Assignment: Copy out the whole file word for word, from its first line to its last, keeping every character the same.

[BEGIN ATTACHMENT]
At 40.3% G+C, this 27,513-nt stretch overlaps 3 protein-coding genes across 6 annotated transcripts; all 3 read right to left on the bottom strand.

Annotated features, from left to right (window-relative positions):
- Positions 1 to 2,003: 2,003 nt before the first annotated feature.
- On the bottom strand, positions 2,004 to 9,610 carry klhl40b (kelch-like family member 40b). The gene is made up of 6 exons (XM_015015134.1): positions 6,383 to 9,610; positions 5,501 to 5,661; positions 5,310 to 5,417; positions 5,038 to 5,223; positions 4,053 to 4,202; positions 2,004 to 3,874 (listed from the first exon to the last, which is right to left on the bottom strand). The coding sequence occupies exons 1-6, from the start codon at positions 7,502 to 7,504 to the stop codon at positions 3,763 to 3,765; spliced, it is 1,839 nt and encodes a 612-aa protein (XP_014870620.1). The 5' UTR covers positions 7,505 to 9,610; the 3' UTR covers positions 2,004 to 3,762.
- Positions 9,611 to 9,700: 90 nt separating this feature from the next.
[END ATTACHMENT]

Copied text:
At 40.3% G+C, this 27,513-nt stretch overlaps 3 protein-coding genes across 6 annotated transcripts; all 3 read right to left on the bottom strand.

Annotated features, from left to right (window-relative positions):
- Positions 1 to 2,003: 2,003 nt before the first annotated feature.
- On the bottom strand, positions 2,004 to 9,610 carry klhl40b (kelch-like family member 40b). The gene is made up of 6 exons (XM_015015134.1): positions 6,383 to 9,610; positions 5,501 to 5,661; positions 5,310 to 5,417; positions 5,038 to 5,223; positions 4,053 to 4,202; positions 2,004 to 3,874 (listed from the first exon to the last, which is right to left on the bottom strand). The coding sequence occupies exons 1-6, from the start codon at positions 7,502 to 7,504 to the stop codon at positions 3,763 to 3,765; spliced, it is 1,839 nt and encodes a 612-aa protein (XP_014870620.1). The 5' UTR covers positions 7,505 to 9,610; the 3' UTR covers positions 2,004 to 3,762.
- Positions 9,611 to 9,700: 90 nt separating this feature from the next.